Research Insights

Positioned within Harvard Kennedy School, the Women and Public Policy Program (WAPPP) is a research center that focuses on closing gender gaps in economic opportunity, political participation, and education by creating knowledge, training leaders, and informing public policy and organizational practices.

WAPPP looks at what policies, organizational structures, and leadership techniques help close involuntary gender gaps—those that occur due to constraints rather than choice—either due to explicit barriers (laws or the absence thereof) and/or implicit barriers (stereotypes, biased judgements, and discrimination). Conducting research to provide evidence-based insights and recommendations, we identify small to large-scale successful interventions, while examining the impact of closing gender gaps.

Our world-class faculty—including Iris Bohnet, Hannah Riley Bowles, Dara Kay Cohen, Jane Mansbridge, and Rohini Pande—have deepened our understanding of the evolving landscape of gender gaps and the mechanisms we can employ to close them.

Recent Publications

Hideg, Ivona, and Anne E. Wilson. “History backfires: Reminders of past injustices against women undermine support for workplace policies promoting women”. Organizational Behavior and Human Decision Processes (In Press). Web. Publisher's VersionAbstract
Public discourse on current inequalities often invokes past injustice endured by minorities. This rhetoric also sometimes underlies contemporary equality policies. Drawing on social identity theory and the employment equity literature, we suggest that reminding people about past injustice against a disadvantaged group (e.g., women) can invoke social identity threat among advantaged group members (e.g., men) and undermine support for employment equity (EE) policies by fostering the belief that inequality no longer exists. We find support for our hypotheses in four studies examining Canadian (three studies) and American (one study) EE policies. Overall, we found that reminders of past injustice toward women undermined men’s support for an EE policy promoting women by heightening their denial of current gender discrimination. Supporting a social identity account, men’s responses were mediated by collective self-esteem, and were attenuated when threat was mitigated. Reminders of past injustice did not influence women’s support for the EE policy.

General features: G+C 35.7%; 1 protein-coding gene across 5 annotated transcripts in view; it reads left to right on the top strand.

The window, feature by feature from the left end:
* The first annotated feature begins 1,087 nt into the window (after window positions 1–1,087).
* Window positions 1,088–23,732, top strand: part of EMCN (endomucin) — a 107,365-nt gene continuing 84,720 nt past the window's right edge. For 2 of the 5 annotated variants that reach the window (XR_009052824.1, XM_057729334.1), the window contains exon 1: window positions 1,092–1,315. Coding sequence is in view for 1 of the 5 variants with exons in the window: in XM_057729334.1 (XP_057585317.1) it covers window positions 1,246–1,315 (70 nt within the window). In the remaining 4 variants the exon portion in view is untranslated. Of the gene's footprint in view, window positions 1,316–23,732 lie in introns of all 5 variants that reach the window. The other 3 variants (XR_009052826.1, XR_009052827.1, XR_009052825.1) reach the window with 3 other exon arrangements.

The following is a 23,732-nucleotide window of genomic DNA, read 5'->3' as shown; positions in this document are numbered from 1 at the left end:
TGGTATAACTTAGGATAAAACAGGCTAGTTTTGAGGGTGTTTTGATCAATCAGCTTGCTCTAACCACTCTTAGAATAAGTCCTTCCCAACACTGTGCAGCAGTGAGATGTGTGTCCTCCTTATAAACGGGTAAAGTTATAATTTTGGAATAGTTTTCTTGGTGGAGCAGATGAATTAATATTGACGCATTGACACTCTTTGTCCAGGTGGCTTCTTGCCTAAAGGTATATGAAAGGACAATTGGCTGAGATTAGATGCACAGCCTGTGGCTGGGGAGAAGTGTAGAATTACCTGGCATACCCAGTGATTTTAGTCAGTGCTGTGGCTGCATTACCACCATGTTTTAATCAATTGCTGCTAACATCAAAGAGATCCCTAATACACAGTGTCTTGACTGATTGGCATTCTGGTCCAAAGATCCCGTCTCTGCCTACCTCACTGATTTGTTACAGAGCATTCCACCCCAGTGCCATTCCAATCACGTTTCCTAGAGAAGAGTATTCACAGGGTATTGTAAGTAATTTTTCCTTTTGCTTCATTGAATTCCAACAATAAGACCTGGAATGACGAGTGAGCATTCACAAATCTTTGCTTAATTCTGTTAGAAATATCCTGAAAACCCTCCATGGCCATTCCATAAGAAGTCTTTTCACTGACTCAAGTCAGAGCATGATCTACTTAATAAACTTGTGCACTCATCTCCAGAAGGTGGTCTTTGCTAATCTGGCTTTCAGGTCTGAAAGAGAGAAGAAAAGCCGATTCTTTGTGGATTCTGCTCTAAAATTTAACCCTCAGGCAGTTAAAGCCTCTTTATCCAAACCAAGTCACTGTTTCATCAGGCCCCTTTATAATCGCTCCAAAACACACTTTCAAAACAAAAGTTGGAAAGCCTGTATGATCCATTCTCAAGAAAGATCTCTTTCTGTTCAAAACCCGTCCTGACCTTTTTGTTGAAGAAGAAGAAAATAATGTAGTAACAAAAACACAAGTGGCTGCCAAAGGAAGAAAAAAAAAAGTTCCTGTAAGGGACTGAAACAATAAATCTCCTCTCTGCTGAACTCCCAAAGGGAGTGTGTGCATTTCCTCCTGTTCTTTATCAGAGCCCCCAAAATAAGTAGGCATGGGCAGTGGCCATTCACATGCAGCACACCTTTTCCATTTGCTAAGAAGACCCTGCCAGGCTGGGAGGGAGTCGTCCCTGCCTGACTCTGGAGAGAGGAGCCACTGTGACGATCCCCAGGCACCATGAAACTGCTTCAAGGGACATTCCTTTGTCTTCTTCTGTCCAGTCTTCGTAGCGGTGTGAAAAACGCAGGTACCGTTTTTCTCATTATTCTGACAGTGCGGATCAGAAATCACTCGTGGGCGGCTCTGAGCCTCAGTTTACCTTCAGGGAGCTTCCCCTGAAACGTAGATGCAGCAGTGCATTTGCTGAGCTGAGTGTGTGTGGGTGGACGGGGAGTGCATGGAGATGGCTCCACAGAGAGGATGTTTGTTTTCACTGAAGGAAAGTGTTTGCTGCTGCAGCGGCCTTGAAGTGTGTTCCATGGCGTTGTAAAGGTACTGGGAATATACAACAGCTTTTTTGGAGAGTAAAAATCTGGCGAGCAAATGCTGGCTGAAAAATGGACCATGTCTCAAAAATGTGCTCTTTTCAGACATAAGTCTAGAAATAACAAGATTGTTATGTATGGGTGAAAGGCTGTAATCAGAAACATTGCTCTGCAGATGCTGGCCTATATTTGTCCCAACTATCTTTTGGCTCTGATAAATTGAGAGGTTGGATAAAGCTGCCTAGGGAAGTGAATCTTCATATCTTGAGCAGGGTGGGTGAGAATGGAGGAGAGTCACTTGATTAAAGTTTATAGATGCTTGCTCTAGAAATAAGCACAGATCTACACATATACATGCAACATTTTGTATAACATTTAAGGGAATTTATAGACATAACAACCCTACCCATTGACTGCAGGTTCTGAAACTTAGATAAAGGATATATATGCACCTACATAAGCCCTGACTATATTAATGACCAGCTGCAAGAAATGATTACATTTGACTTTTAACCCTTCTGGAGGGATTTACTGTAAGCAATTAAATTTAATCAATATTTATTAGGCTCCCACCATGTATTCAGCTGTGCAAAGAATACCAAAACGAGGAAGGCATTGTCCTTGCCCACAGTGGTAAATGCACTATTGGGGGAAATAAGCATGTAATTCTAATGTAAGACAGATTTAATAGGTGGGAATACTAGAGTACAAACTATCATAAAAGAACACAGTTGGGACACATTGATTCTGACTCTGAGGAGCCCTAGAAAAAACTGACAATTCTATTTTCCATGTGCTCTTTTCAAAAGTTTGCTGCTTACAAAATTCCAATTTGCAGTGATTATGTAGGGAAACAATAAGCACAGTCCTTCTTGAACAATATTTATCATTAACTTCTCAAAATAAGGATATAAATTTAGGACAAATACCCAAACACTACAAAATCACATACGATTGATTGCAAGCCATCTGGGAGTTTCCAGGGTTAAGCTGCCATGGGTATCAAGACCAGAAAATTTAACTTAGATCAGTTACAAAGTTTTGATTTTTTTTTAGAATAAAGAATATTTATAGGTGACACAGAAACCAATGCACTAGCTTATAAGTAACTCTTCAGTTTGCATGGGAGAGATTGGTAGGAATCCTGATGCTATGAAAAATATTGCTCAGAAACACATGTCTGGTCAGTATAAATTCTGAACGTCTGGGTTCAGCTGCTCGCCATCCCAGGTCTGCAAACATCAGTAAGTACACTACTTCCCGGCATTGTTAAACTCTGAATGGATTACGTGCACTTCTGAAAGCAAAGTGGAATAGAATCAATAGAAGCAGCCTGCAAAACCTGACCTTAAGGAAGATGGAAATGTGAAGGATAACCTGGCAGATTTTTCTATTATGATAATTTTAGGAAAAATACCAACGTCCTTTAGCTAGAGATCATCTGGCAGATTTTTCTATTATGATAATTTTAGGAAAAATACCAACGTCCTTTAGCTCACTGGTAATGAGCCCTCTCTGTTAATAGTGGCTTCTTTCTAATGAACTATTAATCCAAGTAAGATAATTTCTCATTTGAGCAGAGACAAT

Trombini, Chiara, Logan A. Berg, and Hannah Riley Bowles. “Anger and Anxiety in Masculine Stereotypic and Male Dominated (MSMD) Negotiating Contexts ”. In Press. Print.Abstract

In this chapter, we explore ways in which affective experience and expression might moderate effects of gender on negotiation, particularly in masculine-stereotypic and male- dominated (MSMD) contexts. We argue that, in MSMD contexts (as compared to more gender- equitable situations), men are likely to have a more chronic experience of power than women and that such gender differences in actual, perceived, and felt power are likely to reinforce gender stereotypes favoring men in negotiation. We articulate a set of propositions about the potential effects of anger and anxiety—two power-linked affective states—on gender in negotiations in MSMD contexts. We consider implications for negotiators’ social and economic outcomes. In conclusion, we suggest practical considerations for managers in MSMD work environments.

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Gender Action Portal

A collection of summarized research evaluating the impact of specific policies, strategies, and organizational practices to close gender gaps in the areas of economic opportunity, politics, health, and education.

The Gender Action Portal (GAP) focuses on experimental approaches to evaluate policies–both in the field and in the laboratory–and draws from multiple disciplines, including economics, psychology, and organizational behavior.

GAP serves as an online tool for decision makers across sectors to utilize evidence-based research in order to create better informed policies and procedures.

Search all GAP interventions »

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New Research on the Gender Action Portal

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